Google has scored a major win on the back of Microsoft’s Windows XP support cut-off, as the London Borough of Barking and Dagenham has started a major migration project to Chromebooks and Chromeboxes ahead of the 8 April deadline.
The council was previously running 3,500 Windows XP desktops and 800 XP laptops, and is currently in the process of retiring these in favour of around 2,000 Samsung 303Cs Chromebooks and 300 Chromeboxes, mainly for meeting rooms, reception areas and libraries across the borough.
Barking and Dagenham has already rolled out around 350 of these Chromebooks to its staff, and expects to deploy the remaining machines by early June, partly driven by the XP support cut-off date.
It expects to make savings of around £400,000 compared with the cost of upgrading to newer Windows machines, from a combination of the lower hardware costs, lower support costs and more energy-efficient devices.
Rupert Hay-Campbell, ICT and information governance officer at the council, explained that Barking and Dagenham is paying around £200 per Chrome device, compared with £500 to £600 for a Windows laptop and £340 to £350 for a standard Windows desktop. V3 estimates this at a cost of around £460,000 for the new Chrome devices.
Hay-Campbell added that the council has also made savings as the overall number of devices is lower, as most staff have just a laptop rather than some individuals having both a desktop and a laptop.
Sheyne Lucock, head of the council's outsourcing contract Elevate East London, explained that the Windows XP support cut-off was the catalyst for the migration to Chrome devices.
"Our strategy is based on the browser. We believe all our business systems, calendar, email and other productivity apps, will be browser based in future," he explained.
"But in the meantime we had the deadline of Windows XP going out of support, and even if there's an extension to that it's still going to go out of support. It's only a reprieve and therefore we needed to look at whether we continue with an estate that is largely Windows desktop based, so rather sedentary with lots of PCs sitting on lots of desks, or whether we look at this as an opportunity to do IT a little bit differently."
Hay-Campbell noted that the move to Chromebooks was helped by guidance from the government’s IT security body CESG, which was published in the autumn of 2013. "This clarified how to do this kind of stuff securely. It gave us confidence that the Chromebooks weren't going to give us problems in terms of connecting onto the central government networks," he said.
When it first started deliberating a move from XP last summer, the council considered Windows 7 and virtual desktops, but did not investigate a possible migration to either Linux or Mac. "I wouldn't have expected the Mac to compete on cost with the Chromebooks," Hay-Campbell noted.
Lucock added that the council exited an enterprise agreement a couple of years ago, which left it with a number of Windows 7 perpetual licences. "Windows 8 was never on the cards, as that would have meant reinvesting in Windows licensing," he explained.
One key difference from the previous Windows XP setup at the council is that the Chrome devices will require a constant wireless connection for staff to be able to use them due to the Citrix remote desktop system in place. However, Lucock said Barking and Dagenham has invested in its wireless infrastructure to support this, and also wants its staff to take the opportunity to work remotely using home broadband or other connectivity.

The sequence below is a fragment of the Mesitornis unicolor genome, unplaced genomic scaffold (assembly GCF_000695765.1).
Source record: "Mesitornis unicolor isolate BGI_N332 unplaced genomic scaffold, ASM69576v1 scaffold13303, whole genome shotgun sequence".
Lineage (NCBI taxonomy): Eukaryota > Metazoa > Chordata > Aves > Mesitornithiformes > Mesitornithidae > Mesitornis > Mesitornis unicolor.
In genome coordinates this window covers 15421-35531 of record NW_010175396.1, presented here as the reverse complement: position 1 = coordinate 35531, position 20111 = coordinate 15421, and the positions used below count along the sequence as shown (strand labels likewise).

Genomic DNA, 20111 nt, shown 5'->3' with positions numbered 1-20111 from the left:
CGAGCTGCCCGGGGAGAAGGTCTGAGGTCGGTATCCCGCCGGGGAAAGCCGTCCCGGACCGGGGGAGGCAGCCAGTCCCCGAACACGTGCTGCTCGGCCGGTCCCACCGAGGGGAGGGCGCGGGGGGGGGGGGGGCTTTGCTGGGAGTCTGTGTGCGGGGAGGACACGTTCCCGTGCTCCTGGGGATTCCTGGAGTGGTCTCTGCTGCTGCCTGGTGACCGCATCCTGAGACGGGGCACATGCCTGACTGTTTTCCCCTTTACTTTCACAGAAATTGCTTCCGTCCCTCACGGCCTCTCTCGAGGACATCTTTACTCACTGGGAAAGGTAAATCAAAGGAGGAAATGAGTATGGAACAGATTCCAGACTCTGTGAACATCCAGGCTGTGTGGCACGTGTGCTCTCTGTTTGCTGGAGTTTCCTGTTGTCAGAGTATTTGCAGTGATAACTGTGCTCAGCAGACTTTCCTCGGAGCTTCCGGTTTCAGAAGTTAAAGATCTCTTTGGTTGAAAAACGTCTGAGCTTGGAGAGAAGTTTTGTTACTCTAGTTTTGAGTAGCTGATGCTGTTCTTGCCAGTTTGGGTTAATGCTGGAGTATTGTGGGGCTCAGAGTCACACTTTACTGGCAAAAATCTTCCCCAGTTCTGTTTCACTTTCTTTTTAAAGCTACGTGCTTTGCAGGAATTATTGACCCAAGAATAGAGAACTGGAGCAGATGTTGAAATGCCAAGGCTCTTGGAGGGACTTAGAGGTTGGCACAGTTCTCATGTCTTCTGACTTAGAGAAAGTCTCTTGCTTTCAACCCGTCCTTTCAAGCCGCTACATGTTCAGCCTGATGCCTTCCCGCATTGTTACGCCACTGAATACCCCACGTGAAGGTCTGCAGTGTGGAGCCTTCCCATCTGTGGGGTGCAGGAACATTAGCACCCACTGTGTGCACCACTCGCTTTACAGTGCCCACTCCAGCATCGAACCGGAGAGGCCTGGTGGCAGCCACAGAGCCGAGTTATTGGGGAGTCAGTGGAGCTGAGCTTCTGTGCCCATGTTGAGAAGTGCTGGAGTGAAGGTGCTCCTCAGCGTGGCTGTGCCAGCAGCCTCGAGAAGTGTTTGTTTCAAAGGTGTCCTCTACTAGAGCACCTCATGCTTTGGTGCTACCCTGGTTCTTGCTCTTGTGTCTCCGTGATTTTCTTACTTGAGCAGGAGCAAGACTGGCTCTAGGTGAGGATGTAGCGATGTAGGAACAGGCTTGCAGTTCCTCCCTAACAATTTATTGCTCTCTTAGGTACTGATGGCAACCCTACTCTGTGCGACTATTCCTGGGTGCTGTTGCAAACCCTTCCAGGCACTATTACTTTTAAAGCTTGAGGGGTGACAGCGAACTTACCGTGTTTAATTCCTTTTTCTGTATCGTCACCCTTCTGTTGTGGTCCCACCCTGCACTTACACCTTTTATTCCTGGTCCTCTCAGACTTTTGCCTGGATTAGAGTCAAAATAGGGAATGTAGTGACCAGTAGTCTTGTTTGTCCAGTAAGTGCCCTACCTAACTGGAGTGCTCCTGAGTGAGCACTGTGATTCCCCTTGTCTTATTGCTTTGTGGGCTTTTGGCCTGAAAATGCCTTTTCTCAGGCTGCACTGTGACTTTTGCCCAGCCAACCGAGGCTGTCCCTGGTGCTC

There is some good news for Microsoft and PC vendors out of the Barking news, as the council is planning to invest in 600 new Windows desktop machines at a cost of around £340 each. These will be for staff with accessibility requirements who need specialist software; or for those needing to run complex or niche applications such as AutoCAD or streetlight-management systems, which are not currently available via the Citrix desktop.
The council is also still using Microsoft's productivity and communications tools - for now.
"At this stage we're still going to be using Office, Outlook and Exchange, but we're planning to look at a move to a cloud-based productivity and email tool later in the year and that would clearly be an evaluation of Google Apps and Office 365," Hay-Campbell said.
"That is definitely the next piece of work, it fits more logically with the model once we have the Chromebooks. That would take a fair chunk of our users off the Citrix environment fairly quickly."
The council hopes to see further savings from reducing the need for Citrix licences. Lucock explained: "In the short term, staff will use their Chromebooks to access their work applications via Citrix. But our aim is to move as much as possible to work within the browser, and so less and less users would need to use Citrix in the future, requiring less investment in Citrix."
Barking and Dagenham worked in conjunction with Google enterprise partner Ancoris on the Chromebook project. David McLeman, Ancoris managing director, said the Windows XP support deadline has prompted growing interest in rolling out Chrome alternatives from a broad range of organisations.
“The council’s deployment is our first substantial desktop replacement, but we’ve got smaller projects with libraries and local authorities, along with projects in the commercial world, not only for desktops but also kiosks,” he said. “There’s such a huge proportion of organisations with XP, migration isn’t a this-week event, it’s something we’re going to see throughout the year.”
Madeline Bennett is editor of V3 and The INQUIRER. Previously, she was editor of IT Week. Prior to becoming a journalist, Madeline was an English teacher at a London secondary school. Madeline is a regular technology commentator on TV and radio, including Sky, BBC and CNN.